Sow your seed in the morning, and at evening let your hands not be idle, for you do not know which will succeed, whether this or that, or whether both will do equally well. Ecclesiastes 11:6
“Several studies suggest that generosity can also be socially contagious. In one study, participants who watched others make generous donations donated more than those who watched others make stingy donations. Another experiment in this study found that when people observed empathic group responses to emotional scenarios, they were more likely to increase their own empathic feelings and to donate more money to a homeless shelter.
A different study, which involved a public goods game where participants could choose to act selfishly or cooperatively, found that every generous contribution that a participant made was tripled by other participants over the course of the experiment, suggesting that generosity can cascade through social networks.
In fact, the researchers found that a generous act by one person could inspire generosity in someone three degrees removed from them, showcasing how “each person in a network can influence dozens or even hundreds of people, some of whom he or she does not know and has not met.”
Summer Allen in “The Science of Generosity” White Paper produced by the Greater Good Science Center.
Solomon urges us to sow day and night because we do know know which seeds will take root and bear fruit. Here, the wisest person who ever lived tells us that our job is not to aim at results we cannot control but to do the righteous work the each of us can do.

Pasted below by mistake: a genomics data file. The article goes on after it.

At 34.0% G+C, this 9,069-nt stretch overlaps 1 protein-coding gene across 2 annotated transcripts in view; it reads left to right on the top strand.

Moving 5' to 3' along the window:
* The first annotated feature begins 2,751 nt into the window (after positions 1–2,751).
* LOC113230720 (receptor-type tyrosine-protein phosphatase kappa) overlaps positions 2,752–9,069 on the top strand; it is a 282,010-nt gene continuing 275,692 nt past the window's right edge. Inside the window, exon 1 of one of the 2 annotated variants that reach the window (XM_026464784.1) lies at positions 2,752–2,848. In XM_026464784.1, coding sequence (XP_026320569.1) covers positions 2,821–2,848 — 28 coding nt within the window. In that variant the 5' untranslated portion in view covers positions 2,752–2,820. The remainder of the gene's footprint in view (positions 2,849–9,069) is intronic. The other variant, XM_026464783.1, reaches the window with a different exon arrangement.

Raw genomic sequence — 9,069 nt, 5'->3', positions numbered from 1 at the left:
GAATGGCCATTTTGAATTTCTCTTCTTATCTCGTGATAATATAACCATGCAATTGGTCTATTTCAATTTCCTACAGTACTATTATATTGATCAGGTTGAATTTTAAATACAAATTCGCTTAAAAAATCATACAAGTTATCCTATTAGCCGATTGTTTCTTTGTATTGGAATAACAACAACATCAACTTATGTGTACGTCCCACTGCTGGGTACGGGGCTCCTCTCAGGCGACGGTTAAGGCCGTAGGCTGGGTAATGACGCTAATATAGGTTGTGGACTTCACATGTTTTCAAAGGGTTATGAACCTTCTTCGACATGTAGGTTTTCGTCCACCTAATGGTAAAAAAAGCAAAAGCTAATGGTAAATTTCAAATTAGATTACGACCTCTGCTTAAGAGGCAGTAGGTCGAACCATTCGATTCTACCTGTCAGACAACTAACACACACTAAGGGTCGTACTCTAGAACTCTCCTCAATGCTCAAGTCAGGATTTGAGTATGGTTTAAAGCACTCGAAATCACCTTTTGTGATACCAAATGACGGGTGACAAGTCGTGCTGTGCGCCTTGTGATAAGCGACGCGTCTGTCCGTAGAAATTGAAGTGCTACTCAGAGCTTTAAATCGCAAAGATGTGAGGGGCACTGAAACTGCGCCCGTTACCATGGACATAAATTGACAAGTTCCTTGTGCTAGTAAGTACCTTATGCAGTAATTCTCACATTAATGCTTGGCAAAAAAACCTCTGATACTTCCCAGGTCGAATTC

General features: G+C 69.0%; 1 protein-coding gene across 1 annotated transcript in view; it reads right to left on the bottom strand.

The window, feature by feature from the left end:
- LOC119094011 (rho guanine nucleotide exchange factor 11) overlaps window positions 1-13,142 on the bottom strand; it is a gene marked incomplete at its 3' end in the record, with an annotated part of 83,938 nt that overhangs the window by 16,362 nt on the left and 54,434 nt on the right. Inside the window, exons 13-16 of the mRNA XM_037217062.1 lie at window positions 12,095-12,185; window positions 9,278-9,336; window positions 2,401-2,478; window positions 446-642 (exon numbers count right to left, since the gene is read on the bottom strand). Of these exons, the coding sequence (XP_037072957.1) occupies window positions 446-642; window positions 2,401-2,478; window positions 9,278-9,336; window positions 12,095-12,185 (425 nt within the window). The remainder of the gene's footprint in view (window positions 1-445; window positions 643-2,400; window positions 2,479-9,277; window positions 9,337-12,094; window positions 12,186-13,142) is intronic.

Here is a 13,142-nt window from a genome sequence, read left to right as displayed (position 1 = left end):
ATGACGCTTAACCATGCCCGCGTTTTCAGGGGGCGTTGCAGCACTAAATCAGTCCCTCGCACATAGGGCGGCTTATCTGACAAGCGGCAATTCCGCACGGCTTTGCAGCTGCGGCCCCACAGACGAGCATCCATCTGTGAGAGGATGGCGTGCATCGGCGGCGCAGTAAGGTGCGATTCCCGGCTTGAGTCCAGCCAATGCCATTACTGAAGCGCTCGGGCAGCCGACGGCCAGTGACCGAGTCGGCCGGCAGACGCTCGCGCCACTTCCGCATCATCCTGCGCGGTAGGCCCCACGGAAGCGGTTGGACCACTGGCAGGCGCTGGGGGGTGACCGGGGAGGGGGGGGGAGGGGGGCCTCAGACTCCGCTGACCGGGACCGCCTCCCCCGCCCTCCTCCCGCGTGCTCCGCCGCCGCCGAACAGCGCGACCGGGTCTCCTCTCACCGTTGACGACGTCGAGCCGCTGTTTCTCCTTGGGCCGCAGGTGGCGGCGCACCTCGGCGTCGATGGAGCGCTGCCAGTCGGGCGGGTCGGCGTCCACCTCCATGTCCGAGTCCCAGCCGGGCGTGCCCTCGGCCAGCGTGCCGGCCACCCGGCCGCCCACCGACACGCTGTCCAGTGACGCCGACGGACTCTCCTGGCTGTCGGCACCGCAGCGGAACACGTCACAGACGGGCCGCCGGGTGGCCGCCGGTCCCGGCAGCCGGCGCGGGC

For example, the farmer must focus on planting, watering, and cultivating, but even with all that work, outside factors like storms and pests can impact the harvest. That’s why God’s Word teaches us that God supplies the increase. He, not us, controls the results.
If we take that biblical idea and read it alongside today’s research, we see that our work impacts others and can even grow their participation in ways we cannot even imagine. It can touch others to the third degree removed, which represents people we have never met. How cool is that?!
So, while we may want to see certain results, let’s do the faithful work, day and night, that can lead to such fruits. And let’s pray God spread our impact to reach people “three degrees removed” from us, not by our might, but through fruitful people we could never predict.